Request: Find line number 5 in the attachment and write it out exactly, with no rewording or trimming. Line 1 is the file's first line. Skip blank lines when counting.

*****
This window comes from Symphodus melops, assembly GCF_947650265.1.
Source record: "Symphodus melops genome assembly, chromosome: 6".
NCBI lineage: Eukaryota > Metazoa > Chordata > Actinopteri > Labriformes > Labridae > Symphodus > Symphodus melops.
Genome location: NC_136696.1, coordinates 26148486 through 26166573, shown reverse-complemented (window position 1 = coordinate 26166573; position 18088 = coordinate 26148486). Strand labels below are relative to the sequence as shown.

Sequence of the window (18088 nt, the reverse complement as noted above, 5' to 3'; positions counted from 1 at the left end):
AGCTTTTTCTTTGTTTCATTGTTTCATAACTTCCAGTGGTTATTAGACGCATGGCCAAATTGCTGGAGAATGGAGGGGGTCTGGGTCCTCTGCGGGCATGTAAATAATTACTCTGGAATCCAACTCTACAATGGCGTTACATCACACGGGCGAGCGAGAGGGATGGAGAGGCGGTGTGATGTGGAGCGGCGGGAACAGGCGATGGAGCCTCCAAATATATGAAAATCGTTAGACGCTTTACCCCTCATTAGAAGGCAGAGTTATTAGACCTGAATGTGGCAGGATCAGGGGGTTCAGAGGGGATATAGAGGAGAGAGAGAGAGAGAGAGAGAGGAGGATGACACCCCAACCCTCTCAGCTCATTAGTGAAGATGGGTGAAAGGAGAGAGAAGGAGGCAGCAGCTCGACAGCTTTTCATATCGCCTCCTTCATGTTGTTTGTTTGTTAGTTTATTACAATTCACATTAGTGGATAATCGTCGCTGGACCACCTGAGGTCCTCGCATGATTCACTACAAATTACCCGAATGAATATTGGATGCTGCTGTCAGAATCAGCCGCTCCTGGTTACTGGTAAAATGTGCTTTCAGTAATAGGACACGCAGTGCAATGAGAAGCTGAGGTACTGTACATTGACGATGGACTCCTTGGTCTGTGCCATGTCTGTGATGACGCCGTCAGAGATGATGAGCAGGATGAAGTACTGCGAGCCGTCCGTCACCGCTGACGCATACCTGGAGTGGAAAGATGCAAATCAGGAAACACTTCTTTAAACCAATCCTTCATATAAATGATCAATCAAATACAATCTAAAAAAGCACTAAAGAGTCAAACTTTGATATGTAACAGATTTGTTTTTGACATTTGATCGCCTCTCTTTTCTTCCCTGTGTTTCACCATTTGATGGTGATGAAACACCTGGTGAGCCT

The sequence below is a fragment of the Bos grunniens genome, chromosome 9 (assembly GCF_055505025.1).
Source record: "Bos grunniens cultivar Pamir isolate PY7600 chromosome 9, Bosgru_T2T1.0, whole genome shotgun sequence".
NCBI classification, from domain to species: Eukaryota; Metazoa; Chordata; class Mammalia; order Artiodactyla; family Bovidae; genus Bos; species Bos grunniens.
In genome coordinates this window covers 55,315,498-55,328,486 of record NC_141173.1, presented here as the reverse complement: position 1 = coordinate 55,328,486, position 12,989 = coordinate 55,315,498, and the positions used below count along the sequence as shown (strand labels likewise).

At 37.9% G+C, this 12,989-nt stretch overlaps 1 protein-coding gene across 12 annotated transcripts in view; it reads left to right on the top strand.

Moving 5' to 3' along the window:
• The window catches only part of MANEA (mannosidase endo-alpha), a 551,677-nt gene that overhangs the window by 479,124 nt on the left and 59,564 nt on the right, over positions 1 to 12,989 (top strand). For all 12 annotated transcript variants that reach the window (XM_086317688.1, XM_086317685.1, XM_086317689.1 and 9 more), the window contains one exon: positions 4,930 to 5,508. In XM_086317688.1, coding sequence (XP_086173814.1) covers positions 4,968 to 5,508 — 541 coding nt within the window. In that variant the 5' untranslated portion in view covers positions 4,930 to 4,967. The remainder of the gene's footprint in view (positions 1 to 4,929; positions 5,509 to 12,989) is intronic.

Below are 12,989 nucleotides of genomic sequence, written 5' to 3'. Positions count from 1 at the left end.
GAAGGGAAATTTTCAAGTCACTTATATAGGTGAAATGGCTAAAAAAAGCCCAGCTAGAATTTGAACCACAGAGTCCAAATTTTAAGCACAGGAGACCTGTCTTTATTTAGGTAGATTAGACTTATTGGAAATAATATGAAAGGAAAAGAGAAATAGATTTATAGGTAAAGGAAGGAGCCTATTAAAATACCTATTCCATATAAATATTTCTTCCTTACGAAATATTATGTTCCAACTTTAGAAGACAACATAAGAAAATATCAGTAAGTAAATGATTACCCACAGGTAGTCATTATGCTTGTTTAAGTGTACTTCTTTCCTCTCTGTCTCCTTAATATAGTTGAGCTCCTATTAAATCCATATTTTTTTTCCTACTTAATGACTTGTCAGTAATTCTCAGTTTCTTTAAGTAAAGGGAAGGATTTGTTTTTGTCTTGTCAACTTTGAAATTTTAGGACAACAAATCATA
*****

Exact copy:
Sequence of the window (18088 nt, the reverse complement as noted above, 5' to 3'; positions counted from 1 at the left end):